saying, "I can get anyone to coach this team and still win,"
and, as a result, everyone jumped on Switzer from the start.
"There's no question that the way the thing evolved colored
Barry in a way that wasn't positive," Jones says.
In fairness to the critics, Switzer has made several moves
worthy of scrutiny. Last January, at a key juncture of the
Cowboys' 38-28 loss to the San Francisco 49ers in the NFC
Championship Game, he was assessed a 15-yard
unsportsmanlike-conduct penalty for bumping an official. In
November, Dallas looked ill-prepared in a 38-20 loss to the
injury-plagued 49ers, Switzer's third setback in as many games
against the Cowboys' chief rival. Then there were the hard times
endured by Big D in December, symbolized by Switzer's infamous
fourth-and-one call on Dec. 10 in Philadelphia. With the game
tied at 17 and Dallas a foot shy of a first down at its own 29
late in the fourth quarter, Switzer elected to run Emmitt Smith
rather than punt. Smith was stopped, but the play was nullified
because the clock had reached the two-minute warning before the
ball was snapped. So Switzer ran basically the same off-tackle
play, and the Eagles stopped Smith again, setting up Philly's
winning field goal.
It was hardly the soundest of football decisions, but the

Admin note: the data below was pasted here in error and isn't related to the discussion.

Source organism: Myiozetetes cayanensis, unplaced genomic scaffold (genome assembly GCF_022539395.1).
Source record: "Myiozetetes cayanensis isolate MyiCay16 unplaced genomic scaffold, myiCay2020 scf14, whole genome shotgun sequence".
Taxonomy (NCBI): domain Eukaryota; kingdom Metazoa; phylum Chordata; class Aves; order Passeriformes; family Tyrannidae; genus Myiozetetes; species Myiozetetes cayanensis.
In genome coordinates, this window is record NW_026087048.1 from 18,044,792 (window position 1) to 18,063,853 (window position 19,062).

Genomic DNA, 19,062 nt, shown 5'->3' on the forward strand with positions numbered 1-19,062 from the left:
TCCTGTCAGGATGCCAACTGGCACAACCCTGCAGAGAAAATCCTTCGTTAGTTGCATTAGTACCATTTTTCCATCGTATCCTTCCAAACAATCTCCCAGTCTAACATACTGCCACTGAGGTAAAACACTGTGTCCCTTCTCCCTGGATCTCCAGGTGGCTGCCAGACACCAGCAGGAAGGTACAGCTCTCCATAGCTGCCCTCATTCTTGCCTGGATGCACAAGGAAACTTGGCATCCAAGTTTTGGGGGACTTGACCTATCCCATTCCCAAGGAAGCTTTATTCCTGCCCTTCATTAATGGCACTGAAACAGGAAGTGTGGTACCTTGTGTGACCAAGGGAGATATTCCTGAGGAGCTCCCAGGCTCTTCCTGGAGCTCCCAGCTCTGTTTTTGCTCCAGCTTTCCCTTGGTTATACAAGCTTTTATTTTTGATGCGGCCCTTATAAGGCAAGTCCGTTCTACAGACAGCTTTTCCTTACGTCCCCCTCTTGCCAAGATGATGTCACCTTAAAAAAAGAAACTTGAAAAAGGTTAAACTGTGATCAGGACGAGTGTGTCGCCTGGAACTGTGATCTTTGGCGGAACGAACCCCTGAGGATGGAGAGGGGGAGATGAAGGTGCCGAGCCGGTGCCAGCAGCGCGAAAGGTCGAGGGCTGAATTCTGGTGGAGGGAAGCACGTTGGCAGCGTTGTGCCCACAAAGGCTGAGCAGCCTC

Cowboys have won four straight since, and Irvin points to the
call as a key to the team's Super Bowl drive. "That made all the
difference," Irvin says. "You have to understand, we were in a
major slump. He was saying to us, 'I still believe y'all are the
best in the world.'"
"Fourth-and-what?" Switzer says. "It's kind of insignificant
today, isn't it? Look, I had the guts to go for it, based on the
faith I have in my football team."
Slowly, the players have reciprocated that faith, especially
after Switzer gave the best motivational speech of his pro
career after the debacle in Philadelphia. In calling upon his
players to confront adversity with toughness and overcome it
with determination, Switzer recounted his own stormy upbringing:
His mother committed suicide, and his father was a bootlegger
who died after being shot by a girlfriend. The speech struck an
emotional chord with the players, even those who flourished
under the atmosphere of braggadocio instilled by Johnson. "We
don't have the [Johnson] swagger anymore," Smith told reporters
earlier this month. "Now we're the bootlegger's boys."
Switzer, as is his nature, shies away from assuming any credit
for his team's success. "Don't make coaching more than what it
is," he says. "It's players going out and playing good, and
whichever team's players can do that while making the fewest
mistakes usually wins. It doesn't take 16 hours a day to figure
Such proclamations rankle other coaches, many of whom take pride
in their obsessive approaches. Switzer has eschewed the long
hours favored by many in his profession and, commendably, has